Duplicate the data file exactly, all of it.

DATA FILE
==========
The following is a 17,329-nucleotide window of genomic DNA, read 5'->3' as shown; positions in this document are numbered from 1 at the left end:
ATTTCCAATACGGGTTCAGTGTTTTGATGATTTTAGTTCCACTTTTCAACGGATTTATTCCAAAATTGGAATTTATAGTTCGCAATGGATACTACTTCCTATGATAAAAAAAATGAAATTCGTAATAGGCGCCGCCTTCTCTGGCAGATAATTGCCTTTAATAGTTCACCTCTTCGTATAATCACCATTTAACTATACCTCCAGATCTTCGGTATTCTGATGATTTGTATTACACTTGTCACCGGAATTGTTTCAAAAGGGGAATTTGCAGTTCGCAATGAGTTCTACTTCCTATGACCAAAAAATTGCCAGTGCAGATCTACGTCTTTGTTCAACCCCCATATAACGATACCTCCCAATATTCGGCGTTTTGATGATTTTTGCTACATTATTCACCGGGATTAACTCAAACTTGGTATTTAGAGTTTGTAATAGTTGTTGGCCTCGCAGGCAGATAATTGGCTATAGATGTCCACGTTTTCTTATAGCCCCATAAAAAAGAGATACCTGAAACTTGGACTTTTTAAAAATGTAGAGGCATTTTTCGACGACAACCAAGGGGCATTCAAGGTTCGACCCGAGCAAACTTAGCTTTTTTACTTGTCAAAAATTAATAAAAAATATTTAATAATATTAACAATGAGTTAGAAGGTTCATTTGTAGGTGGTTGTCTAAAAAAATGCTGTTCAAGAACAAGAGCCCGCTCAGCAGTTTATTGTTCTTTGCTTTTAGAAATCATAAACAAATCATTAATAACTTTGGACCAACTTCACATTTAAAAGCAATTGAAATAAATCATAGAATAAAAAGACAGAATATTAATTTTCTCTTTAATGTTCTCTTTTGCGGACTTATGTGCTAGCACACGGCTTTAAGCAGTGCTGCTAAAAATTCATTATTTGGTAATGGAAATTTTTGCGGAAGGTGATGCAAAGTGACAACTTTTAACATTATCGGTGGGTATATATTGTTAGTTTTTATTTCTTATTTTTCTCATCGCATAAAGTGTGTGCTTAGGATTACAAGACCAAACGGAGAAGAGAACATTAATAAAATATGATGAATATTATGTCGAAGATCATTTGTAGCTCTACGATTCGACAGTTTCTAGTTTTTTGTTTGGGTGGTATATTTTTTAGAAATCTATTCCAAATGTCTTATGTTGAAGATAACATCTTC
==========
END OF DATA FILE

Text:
The following is a 17,329-nucleotide window of genomic DNA, read 5'->3' as shown; positions in this document are numbered from 1 at the left end:
ATTTCCAATACGGGTTCAGTGTTTTGATGATTTTAGTTCCACTTTTCAACGGATTTATTCCAAAATTGGAATTTATAGTTCGCAATGGATACTACTTCCTATGATAAAAAAAATGAAATTCGTAATAGGCGCCGCCTTCTCTGGCAGATAATTGCCTTTAATAGTTCACCTCTTCGTATAATCACCATTTAACTATACCTCCAGATCTTCGGTATTCTGATGATTTGTATTACACTTGTCACCGGAATTGTTTCAAAAGGGGAATTTGCAGTTCGCAATGAGTTCTACTTCCTATGACCAAAAAATTGCCAGTGCAGATCTACGTCTTTGTTCAACCCCCATATAACGATACCTCCCAATATTCGGCGTTTTGATGATTTTTGCTACATTATTCACCGGGATTAACTCAAACTTGGTATTTAGAGTTTGTAATAGTTGTTGGCCTCGCAGGCAGATAATTGGCTATAGATGTCCACGTTTTCTTATAGCCCCATAAAAAAGAGATACCTGAAACTTGGACTTTTTAAAAATGTAGAGGCATTTTTCGACGACAACCAAGGGGCATTCAAGGTTCGACCCGAGCAAACTTAGCTTTTTTACTTGTCAAAAATTAATAAAAAATATTTAATAATATTAACAATGAGTTAGAAGGTTCATTTGTAGGTGGTTGTCTAAAAAAATGCTGTTCAAGAACAAGAGCCCGCTCAGCAGTTTATTGTTCTTTGCTTTTAGAAATCATAAACAAATCATTAATAACTTTGGACCAACTTCACATTTAAAAGCAATTGAAATAAATCATAGAATAAAAAGACAGAATATTAATTTTCTCTTTAATGTTCTCTTTTGCGGACTTATGTGCTAGCACACGGCTTTAAGCAGTGCTGCTAAAAATTCATTATTTGGTAATGGAAATTTTTGCGGAAGGTGATGCAAAGTGACAACTTTTAACATTATCGGTGGGTATATATTGTTAGTTTTTATTTCTTATTTTTCTCATCGCATAAAGTGTGTGCTTAGGATTACAAGACCAAACGGAGAAGAGAACATTAATAAAATATGATGAATATTATGTCGAAGATCATTTGTAGCTCTACGATTCGACAGTTTCTAGTTTTTTGTTTGGGTGGTATATTTTTTAGAAATCTATTCCAAATGTCTTATGTTGAAGATAACATCTTC